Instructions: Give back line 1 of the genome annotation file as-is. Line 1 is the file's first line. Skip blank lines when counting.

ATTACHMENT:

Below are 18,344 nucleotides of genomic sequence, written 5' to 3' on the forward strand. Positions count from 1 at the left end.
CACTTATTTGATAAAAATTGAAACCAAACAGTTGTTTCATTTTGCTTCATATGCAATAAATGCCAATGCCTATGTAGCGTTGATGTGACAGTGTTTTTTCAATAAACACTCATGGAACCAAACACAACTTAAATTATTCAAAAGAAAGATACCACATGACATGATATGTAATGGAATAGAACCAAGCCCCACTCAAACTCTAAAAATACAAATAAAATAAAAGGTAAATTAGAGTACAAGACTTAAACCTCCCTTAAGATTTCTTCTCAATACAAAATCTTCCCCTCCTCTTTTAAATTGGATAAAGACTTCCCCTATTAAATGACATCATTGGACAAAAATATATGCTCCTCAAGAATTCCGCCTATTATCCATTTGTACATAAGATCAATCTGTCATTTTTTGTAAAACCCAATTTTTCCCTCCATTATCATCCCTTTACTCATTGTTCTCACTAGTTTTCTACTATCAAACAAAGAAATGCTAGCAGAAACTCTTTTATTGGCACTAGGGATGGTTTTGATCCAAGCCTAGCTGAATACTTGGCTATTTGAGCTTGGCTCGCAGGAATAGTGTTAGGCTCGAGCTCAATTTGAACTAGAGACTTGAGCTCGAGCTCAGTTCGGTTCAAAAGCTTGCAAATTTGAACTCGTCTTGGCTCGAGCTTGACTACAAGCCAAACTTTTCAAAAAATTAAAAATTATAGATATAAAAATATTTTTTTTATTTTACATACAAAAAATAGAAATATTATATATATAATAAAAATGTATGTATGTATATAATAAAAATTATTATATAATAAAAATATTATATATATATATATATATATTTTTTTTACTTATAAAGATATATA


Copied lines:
Below are 18,344 nucleotides of genomic sequence, written 5' to 3' on the forward strand. Positions count from 1 at the left end.